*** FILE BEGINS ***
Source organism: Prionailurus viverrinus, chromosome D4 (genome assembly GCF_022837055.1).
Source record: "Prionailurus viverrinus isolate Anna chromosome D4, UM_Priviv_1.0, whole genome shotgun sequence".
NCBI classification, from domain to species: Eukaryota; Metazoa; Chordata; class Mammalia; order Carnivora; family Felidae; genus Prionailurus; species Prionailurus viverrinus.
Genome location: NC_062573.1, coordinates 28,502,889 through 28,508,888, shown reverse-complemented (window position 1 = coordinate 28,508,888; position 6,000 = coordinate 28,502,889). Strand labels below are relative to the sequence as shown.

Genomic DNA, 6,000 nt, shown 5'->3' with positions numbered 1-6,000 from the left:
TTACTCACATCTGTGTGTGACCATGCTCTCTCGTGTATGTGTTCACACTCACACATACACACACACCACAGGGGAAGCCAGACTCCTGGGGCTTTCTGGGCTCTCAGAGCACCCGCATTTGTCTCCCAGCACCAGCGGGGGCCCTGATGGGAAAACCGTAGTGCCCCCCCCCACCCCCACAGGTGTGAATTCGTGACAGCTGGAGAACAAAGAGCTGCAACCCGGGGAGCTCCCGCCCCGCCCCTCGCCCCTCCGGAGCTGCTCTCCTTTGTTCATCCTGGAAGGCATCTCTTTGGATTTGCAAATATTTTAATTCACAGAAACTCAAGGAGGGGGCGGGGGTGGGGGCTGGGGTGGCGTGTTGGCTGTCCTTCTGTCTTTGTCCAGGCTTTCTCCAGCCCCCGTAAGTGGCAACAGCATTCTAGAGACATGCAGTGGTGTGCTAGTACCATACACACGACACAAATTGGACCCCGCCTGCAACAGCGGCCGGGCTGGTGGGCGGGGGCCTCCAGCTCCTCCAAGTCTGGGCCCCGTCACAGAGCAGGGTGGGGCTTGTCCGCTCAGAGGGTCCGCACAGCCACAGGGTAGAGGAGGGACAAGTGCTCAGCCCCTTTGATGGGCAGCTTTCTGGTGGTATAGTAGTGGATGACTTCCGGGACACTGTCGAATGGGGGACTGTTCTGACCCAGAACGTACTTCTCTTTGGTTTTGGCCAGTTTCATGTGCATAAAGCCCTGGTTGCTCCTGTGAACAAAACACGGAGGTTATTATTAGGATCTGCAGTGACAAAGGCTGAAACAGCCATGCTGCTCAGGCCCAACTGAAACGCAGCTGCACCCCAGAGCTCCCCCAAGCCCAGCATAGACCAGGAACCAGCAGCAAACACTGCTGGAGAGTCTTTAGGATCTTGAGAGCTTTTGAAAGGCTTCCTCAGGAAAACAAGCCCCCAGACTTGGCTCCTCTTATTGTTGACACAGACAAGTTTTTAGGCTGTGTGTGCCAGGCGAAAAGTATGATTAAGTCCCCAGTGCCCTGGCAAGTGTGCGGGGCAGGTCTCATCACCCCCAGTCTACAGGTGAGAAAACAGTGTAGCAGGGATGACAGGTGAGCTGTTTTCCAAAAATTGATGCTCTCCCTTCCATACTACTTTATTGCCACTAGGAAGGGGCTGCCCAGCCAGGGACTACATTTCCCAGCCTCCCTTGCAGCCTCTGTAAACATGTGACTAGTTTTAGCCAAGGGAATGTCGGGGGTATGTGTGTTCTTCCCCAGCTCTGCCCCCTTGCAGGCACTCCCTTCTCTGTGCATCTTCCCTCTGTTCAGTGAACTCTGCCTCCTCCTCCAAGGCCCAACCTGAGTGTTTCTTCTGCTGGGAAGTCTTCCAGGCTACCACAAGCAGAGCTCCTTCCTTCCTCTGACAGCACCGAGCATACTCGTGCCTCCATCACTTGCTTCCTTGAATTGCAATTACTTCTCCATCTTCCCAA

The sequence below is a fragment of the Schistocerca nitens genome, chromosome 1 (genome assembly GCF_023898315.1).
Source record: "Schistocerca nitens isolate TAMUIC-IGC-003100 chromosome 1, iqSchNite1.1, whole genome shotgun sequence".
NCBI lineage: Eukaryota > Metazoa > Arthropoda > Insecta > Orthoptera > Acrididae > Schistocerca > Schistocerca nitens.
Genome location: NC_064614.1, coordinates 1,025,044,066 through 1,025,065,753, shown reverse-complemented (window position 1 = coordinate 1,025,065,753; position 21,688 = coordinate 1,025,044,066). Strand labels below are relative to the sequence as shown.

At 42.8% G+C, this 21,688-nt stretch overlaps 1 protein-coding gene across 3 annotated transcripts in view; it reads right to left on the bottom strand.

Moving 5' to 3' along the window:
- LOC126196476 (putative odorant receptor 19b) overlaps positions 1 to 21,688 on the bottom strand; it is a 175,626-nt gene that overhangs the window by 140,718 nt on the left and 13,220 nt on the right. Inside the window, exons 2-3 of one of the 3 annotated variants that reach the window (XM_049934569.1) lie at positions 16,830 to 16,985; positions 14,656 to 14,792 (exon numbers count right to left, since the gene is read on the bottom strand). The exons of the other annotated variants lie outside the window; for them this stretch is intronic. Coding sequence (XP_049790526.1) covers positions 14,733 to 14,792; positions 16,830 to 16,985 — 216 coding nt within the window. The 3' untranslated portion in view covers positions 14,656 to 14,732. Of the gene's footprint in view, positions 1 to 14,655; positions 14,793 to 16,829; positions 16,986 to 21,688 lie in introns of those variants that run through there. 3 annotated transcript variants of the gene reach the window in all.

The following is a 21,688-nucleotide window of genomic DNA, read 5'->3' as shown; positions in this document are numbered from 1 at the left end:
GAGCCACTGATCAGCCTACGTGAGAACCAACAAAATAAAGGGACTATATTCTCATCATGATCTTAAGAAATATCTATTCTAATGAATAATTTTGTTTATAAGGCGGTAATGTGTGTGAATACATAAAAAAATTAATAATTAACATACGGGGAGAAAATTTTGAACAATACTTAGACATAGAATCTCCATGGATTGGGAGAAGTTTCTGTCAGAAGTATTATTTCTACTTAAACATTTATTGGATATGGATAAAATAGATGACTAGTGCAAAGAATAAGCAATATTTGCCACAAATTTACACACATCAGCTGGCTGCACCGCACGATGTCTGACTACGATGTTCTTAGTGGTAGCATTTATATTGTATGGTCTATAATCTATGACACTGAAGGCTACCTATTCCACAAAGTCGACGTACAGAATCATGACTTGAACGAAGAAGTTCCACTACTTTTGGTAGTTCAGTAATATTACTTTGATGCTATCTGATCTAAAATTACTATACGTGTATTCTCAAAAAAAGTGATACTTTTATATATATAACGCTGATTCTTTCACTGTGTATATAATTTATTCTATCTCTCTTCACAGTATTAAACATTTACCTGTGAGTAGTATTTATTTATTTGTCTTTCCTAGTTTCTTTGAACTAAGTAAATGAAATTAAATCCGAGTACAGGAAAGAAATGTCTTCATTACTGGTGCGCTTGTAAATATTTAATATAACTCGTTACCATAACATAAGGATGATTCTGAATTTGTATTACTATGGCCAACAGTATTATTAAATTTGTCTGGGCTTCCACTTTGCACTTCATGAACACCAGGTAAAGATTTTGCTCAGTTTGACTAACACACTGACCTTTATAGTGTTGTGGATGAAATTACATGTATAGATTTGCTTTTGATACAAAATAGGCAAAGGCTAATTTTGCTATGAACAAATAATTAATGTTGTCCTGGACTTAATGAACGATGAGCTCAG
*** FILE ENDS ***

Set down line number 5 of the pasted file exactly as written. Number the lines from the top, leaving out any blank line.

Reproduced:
Genomic DNA, 6,000 nt, shown 5'->3' with positions numbered 1-6,000 from the left: